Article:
One father, who lost two young children to an addict’s driving and reckless prescribing, has had enough. Bob Pack created the CURES electronic database only to have to fight the medical association for its funding and use. He is now circulating a ballot measureto require mandatory drug and alcohol testing for doctors, force doctors to check the CURES database before prescribing narcotics, and to index for inflation a 38 year old cap on malpractice victims’ recovery.

Nothing is likely to shake the House at Disney so much as having to pee in a cup. After this year’s legislative debacle, it’s high time someone like Pack bring the medical association back to earth.


Jamie Court is the president of the nonprofit, nonpartisan group Consumer Watchdog and a backer of the Troy and Alana Pack Patient Safety Act. Originally posted on the Huffington Post on October 10, 2013

Brown Out

9:10 pm in Uncategorized by Consumer Watchdog

Governor Jerry BrownGovernor Jerry Brown waited until late Friday to veto legislation requiring coroners to report to the medical board whenever narcotics cause deaths. The medical establishment has opposed the bill, which is aimed at weeding out the small number of dangerous and drug dealing doctors who are responsible for the vast majority of prescription drug overdose deaths.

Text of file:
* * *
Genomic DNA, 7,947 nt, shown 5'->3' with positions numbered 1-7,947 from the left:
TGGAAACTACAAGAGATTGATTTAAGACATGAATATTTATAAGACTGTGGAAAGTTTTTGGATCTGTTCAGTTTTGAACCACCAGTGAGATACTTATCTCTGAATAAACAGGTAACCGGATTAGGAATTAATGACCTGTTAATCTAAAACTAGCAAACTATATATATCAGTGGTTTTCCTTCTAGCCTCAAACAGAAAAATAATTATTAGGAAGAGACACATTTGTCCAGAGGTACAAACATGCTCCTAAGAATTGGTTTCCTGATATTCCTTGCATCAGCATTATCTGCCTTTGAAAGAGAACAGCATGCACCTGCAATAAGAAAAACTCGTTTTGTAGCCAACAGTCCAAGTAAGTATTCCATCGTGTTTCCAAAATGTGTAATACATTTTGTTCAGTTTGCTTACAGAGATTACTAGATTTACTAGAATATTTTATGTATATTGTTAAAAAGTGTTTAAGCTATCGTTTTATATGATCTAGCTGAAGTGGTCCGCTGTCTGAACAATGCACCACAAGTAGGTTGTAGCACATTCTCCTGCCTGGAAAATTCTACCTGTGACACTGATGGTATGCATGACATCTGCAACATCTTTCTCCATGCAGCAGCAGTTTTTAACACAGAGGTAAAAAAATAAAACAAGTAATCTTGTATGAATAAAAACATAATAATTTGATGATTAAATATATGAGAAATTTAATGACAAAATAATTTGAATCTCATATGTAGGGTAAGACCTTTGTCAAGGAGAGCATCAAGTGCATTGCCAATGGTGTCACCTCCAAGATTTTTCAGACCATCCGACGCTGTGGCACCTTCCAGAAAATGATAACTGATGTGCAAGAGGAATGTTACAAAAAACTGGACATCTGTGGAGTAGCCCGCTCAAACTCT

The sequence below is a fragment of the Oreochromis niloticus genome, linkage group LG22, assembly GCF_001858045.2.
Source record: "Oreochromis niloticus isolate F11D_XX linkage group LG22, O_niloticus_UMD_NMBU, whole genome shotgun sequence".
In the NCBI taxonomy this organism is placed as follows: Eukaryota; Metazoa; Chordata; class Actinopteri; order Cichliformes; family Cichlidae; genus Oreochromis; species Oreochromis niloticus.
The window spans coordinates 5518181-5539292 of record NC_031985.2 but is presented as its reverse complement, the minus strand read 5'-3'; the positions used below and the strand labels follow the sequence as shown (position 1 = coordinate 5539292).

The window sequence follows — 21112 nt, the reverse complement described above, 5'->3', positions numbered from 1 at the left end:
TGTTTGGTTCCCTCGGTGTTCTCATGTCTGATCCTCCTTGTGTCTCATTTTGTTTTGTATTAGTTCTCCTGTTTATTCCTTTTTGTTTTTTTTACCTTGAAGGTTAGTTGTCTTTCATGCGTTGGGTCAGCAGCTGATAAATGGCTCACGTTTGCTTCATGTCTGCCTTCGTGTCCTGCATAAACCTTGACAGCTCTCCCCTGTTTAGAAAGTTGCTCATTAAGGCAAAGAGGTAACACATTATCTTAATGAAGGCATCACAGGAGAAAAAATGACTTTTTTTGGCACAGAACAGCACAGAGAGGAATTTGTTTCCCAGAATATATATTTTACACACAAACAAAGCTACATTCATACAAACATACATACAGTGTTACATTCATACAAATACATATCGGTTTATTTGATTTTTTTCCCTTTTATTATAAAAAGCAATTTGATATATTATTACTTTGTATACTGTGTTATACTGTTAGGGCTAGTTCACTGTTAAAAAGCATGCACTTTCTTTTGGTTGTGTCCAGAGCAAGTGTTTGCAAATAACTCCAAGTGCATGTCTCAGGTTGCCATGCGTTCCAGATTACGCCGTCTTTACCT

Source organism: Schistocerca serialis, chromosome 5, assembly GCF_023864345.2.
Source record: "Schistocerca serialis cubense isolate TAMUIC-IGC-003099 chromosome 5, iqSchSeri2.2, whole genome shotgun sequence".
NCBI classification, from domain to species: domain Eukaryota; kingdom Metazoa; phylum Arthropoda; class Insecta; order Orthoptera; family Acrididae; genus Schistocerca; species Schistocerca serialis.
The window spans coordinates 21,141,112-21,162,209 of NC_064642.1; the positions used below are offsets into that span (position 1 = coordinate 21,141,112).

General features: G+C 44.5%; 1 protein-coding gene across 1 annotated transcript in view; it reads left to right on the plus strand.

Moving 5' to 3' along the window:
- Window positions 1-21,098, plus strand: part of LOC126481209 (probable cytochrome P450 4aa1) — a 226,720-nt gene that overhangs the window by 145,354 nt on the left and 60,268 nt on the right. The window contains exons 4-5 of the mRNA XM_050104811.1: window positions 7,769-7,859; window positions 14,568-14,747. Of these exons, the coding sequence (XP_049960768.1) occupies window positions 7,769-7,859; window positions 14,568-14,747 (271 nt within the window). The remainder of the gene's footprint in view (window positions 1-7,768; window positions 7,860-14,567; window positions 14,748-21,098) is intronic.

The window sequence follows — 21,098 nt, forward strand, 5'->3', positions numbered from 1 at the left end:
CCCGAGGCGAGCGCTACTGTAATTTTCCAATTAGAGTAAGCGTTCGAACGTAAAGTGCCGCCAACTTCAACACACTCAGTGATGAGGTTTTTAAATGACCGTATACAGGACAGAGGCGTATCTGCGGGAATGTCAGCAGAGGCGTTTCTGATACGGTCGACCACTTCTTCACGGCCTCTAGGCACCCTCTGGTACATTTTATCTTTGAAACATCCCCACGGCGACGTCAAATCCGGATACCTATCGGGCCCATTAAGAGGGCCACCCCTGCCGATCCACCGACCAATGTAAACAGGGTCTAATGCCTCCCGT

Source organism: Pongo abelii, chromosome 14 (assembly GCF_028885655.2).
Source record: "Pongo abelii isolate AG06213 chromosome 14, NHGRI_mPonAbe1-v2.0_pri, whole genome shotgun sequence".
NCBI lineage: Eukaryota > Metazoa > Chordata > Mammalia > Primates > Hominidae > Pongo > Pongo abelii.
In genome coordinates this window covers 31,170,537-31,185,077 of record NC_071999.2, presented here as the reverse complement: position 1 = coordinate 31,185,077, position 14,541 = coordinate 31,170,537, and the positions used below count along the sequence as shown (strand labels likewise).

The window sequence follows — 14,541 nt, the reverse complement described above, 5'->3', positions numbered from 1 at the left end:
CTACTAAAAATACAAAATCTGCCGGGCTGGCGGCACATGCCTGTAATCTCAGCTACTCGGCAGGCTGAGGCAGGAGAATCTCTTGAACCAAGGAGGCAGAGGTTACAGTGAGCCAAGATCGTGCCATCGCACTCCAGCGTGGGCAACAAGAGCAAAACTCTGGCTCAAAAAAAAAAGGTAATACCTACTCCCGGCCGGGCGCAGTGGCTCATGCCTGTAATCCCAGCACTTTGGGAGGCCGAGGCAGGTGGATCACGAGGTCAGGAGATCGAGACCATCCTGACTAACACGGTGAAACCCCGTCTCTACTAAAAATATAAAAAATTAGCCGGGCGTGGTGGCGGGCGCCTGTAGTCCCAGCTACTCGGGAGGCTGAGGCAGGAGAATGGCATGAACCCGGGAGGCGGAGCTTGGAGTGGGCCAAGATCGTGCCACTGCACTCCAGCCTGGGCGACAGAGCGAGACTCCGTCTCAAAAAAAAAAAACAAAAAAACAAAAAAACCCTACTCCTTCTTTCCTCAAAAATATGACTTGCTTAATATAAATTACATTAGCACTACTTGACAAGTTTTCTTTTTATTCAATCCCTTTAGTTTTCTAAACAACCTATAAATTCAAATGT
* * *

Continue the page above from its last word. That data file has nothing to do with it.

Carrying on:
Brown cited state costs as his reason, but it just doesn’t add up. The bill would have cost no more than hundreds of thousands of dollars. The power of the medical establishment is the real motive here, and their distaste for any accountability or transparency. The arrogance of medical-pharmaceutical complex is astounding, but what’s really disturbing is that they have Jerry Brown’s ear and pen.

The Los Angeles Times did a groundbreaking investigation of prescription overdose deaths and dirty doctors based on obtaining coroner reports like the ones that SB 62 would have required to be reported to the medical board. The fact that such a simple measure cannot get past the governor’s desk shows why we need to go to the ballot with the Troy and Alana Pack Patient Safety Act, which requires mandatory drug testing of physicians and other patient safety measures.

Drug testing physicians is not only critical to protecting the public from substance abusing doctors, but it is also remedies another epidemic — the belief by the doctors lobby that they are above it all. Make them pee in a cup and some of the arrogance we have been witnessing in response to common sense measures like SB 62 will be reduced too.

After today, it might be wise to make Governor Brown pee in a cup too. The loss of judgement and clarity in the deliberation of SB 62 makes one wonder.


Posted by Jamie Court, author of The Progressive’s Guide to Raising Hell and President of Consumer Watchdog, a nonpartisan, nonprofit organization dedicated to providing an effective voice for taxpayers and consumers in an era when special interests dominate public discourse, government and politics. Visit us on Facebook and Twitter. Read the rest of this entry →